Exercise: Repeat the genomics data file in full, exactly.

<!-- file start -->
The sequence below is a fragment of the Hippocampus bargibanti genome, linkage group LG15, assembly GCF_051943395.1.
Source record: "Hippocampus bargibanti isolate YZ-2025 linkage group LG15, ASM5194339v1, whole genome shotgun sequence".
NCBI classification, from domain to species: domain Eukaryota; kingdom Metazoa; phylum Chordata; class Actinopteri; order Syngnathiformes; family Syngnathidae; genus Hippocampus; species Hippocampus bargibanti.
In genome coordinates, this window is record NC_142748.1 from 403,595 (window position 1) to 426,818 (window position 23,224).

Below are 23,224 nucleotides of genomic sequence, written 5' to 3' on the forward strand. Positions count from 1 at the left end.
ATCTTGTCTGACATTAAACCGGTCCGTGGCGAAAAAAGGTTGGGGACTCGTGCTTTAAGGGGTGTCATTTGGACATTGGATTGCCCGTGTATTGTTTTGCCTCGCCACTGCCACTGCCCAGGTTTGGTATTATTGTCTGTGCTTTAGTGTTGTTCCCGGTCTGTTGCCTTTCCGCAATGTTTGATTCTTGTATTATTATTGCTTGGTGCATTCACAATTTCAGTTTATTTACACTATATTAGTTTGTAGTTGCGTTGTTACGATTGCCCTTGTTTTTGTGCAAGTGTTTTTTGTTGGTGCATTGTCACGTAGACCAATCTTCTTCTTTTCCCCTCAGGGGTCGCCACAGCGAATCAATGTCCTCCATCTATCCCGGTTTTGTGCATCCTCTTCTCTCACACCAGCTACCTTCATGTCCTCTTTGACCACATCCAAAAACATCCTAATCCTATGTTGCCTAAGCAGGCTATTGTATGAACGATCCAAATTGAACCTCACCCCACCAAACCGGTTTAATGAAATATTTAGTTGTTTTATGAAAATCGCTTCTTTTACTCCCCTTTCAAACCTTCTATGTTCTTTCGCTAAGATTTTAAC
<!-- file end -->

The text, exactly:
The sequence below is a fragment of the Hippocampus bargibanti genome, linkage group LG15, assembly GCF_051943395.1.
Source record: "Hippocampus bargibanti isolate YZ-2025 linkage group LG15, ASM5194339v1, whole genome shotgun sequence".
NCBI classification, from domain to species: domain Eukaryota; kingdom Metazoa; phylum Chordata; class Actinopteri; order Syngnathiformes; family Syngnathidae; genus Hippocampus; species Hippocampus bargibanti.
In genome coordinates, this window is record NC_142748.1 from 403,595 (window position 1) to 426,818 (window position 23,224).

Below are 23,224 nucleotides of genomic sequence, written 5' to 3' on the forward strand. Positions count from 1 at the left end.
ATCTTGTCTGACATTAAACCGGTCCGTGGCGAAAAAAGGTTGGGGACTCGTGCTTTAAGGGGTGTCATTTGGACATTGGATTGCCCGTGTATTGTTTTGCCTCGCCACTGCCACTGCCCAGGTTTGGTATTATTGTCTGTGCTTTAGTGTTGTTCCCGGTCTGTTGCCTTTCCGCAATGTTTGATTCTTGTATTATTATTGCTTGGTGCATTCACAATTTCAGTTTATTTACACTATATTAGTTTGTAGTTGCGTTGTTACGATTGCCCTTGTTTTTGTGCAAGTGTTTTTTGTTGGTGCATTGTCACGTAGACCAATCTTCTTCTTTTCCCCTCAGGGGTCGCCACAGCGAATCAATGTCCTCCATCTATCCCGGTTTTGTGCATCCTCTTCTCTCACACCAGCTACCTTCATGTCCTCTTTGACCACATCCAAAAACATCCTAATCCTATGTTGCCTAAGCAGGCTATTGTATGAACGATCCAAATTGAACCTCACCCCACCAAACCGGTTTAATGAAATATTTAGTTGTTTTATGAAAATCGCTTCTTTTACTCCCCTTTCAAACCTTCTATGTTCTTTCGCTAAGATTTTAAC